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Upcoming 5G wireless networks that will provide faster cell phone service may lead to inaccurate weather forecasts, according to a Rutgers study on a controversial issue that has created anxiety among meteorologists.
“Our study — the first of its kind that quantifies the effect of 5G on weather prediction error — suggests that there is an impact on the accuracy of weather forecasts,” said senior author Narayan B. Mandayam, a Distinguished Professor at the Wireless Information Network Laboratory (WINLAB), who also chairs the Department of Electrical and Computer Engineering in the School of Engineering at Rutgers University-New Brunswick.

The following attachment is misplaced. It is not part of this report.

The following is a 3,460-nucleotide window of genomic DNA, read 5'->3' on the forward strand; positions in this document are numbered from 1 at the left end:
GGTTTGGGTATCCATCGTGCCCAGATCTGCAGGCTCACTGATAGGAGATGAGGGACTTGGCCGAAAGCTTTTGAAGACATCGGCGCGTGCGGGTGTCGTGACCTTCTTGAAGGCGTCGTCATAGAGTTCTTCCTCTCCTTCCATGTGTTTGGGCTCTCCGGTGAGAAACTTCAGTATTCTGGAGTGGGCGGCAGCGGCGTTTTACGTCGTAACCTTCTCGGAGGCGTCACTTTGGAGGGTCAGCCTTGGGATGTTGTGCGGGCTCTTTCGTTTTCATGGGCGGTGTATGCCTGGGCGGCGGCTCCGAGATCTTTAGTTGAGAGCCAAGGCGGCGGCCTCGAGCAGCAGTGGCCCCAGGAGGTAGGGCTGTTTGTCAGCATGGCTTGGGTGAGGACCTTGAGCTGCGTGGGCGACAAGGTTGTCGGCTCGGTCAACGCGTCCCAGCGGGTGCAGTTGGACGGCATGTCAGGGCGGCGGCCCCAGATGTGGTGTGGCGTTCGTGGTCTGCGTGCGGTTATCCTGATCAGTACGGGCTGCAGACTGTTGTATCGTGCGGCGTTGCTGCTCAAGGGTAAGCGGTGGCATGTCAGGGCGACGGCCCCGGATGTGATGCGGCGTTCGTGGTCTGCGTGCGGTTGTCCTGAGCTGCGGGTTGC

The peer-reviewed study was published this month at the 2020 IEEE 5G World Forum, sponsored by the Institute of Electrical and Electronics Engineers. Fifth-generation cellular wireless technology (5G) stems from new, smarter ways to use the higher (mmWave) frequencies for mobile communications. This technology will revolutionize internet communication and telecommunication. It has faster connection times, increases the number of devices that can connect to a network and will be more widely available over the next two to three years, according to IEEE.
The Rutgers study used computer modeling to examine the impact of 5G “leakage” — unintended radiation from a transmitter into an …
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